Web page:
Fiona's App Challenge: App Three - Lucidchart

Lucidchart allows you to make and share diagrams without having to install any software, because it's online.

You can use it from your browser, and if you're on Chrome, add it from the Chrome Web Store. Drag and drop shapes from the extensive library to build your diagrams, and drag to make connections between these shapes. If you use Visio, you can import and export your diagrams from Lucidchart. It works on Mac and PC and there's a free iPad app too.

Imagine that you need to explain the design of a database to your students. A flowchart diagram will achieve this more effectively that a written description. Need to collaborate on the diagram with a colleague? Share it with them and they'll be able to edit, comment on or just view the diagram.

Take a look at this example of a flowchart created in Lucidchart, which maps out the design of a database.
© The Open Polytechnic of New Zealand

Watch this video (90 secs) to get an idea of what it can do.

To see how you can insert your Lucidchart project into the iQualify learning platform, watch this 3min 51sec video.

Can a diagram making app such as Lucidchart replace or transform the learner experience?

Amplification: Take the example of Venn diagrams for comparing three theories of business ethics. These can be used for comparison and contrast of the theories. Where there are common themes between theories, these are placed where the circles overlap. The differences are written where the circles separate. The commonalities and differences between theories are harder to express through a table or chart. As a basic scaffolding exercise, you could make a blank diagram in Lucidchart, give the students a list of terms, and have them work out where the terms go by sharing the diagram with them.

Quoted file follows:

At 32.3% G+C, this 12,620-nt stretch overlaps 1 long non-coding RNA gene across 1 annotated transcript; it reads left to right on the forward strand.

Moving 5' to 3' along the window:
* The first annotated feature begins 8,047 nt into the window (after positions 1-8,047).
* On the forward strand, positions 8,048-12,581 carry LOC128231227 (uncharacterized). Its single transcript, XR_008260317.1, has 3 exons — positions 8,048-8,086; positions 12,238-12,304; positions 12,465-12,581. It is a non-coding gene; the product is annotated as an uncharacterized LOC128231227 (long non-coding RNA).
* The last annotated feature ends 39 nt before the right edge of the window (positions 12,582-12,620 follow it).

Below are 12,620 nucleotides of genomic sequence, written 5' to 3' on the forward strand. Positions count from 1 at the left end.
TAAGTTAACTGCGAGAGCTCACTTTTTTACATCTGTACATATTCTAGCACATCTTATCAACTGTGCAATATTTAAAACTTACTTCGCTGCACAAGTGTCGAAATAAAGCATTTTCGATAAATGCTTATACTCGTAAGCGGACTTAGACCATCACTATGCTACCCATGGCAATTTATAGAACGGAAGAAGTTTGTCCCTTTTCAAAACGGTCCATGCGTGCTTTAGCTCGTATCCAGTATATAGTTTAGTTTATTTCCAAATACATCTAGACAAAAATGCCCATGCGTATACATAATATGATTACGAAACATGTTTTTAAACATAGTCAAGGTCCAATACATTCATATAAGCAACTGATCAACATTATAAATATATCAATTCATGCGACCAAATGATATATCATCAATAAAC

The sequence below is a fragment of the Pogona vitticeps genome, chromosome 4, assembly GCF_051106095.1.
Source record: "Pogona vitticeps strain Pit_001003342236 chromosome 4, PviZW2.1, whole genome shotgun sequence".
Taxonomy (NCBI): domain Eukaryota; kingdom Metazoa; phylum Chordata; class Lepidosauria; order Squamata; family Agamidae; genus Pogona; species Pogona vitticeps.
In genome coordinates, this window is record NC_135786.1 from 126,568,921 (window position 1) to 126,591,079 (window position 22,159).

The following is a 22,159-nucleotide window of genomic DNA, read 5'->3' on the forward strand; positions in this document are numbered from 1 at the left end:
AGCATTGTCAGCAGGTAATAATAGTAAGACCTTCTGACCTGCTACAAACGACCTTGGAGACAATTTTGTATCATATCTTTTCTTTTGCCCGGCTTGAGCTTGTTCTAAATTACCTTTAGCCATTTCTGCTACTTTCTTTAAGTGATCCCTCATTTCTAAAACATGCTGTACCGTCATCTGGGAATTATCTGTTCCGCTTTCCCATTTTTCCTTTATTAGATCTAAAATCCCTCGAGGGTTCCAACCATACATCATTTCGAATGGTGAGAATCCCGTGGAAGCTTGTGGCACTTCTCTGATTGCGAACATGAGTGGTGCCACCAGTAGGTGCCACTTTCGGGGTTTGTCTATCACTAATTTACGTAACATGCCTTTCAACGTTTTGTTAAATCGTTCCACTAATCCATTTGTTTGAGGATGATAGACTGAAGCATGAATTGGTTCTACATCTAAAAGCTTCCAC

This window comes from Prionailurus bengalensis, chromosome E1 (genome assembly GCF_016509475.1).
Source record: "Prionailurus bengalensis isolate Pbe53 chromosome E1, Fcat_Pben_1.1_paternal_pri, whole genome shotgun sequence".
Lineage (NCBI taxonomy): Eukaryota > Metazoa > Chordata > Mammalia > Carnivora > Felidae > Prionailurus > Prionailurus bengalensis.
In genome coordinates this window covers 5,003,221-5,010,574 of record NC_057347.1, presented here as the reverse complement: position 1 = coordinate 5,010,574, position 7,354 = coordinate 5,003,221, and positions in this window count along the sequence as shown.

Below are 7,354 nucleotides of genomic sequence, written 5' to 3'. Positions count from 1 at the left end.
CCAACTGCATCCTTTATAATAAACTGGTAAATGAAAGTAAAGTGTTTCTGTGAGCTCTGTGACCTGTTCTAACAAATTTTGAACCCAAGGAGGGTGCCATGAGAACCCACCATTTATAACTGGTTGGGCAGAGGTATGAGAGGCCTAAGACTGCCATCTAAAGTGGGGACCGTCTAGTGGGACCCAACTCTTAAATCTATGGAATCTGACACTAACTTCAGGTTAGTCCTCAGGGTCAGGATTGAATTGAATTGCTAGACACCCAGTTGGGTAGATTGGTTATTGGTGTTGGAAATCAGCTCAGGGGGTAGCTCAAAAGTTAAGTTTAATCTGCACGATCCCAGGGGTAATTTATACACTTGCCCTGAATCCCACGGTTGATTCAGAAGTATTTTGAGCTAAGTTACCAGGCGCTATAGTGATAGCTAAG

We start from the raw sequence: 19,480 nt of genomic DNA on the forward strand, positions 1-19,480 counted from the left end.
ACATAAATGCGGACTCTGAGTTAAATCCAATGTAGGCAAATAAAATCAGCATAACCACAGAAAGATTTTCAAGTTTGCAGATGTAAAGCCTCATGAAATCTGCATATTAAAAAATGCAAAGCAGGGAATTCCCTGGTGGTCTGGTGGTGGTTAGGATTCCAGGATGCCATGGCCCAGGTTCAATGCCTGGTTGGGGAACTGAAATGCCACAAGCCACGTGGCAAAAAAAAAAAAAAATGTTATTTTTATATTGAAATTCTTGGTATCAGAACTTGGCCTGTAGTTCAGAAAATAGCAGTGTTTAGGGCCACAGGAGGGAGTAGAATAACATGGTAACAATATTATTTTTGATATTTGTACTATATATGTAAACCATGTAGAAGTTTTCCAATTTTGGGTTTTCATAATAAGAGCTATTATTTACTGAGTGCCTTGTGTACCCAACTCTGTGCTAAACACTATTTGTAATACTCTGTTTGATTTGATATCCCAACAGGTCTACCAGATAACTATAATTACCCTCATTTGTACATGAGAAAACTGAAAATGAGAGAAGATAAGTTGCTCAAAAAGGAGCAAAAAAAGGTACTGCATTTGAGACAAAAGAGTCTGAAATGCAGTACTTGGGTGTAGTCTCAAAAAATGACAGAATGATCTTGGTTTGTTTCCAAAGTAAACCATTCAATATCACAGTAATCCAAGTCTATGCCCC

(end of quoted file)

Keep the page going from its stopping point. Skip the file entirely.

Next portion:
Transformation: If we stick with our three theories of business ethics example, we can have the students identify the most important characteristics of each theory themselves, then draw a diagram to represent those characteristics and place the theories in the diagram. Lucidchart allows students to collaborate with others on the course and also externally, broadening the scope of collaboration beyond the classroom.

Now challenge yourself
  • Create an account for yourself with Lucidchart, either through the Lucidchart website, or by downloading the Chrome app. You may be able to upgrade to a free educational account, which has more features than the basic one.
  • Design a flowchart to describe something that you did this morning, for example the steps you followed to make your cup of coffee, or the order that you got ready for your day ahead.
  • Need inspiration? Take a look at the Diagramming Resource Center from Lucidchart, which includes guides to creating diagrams and education case studies.
  • Share this diagram by emailing it to us at We'll publish a selection of submissions to this blog next week.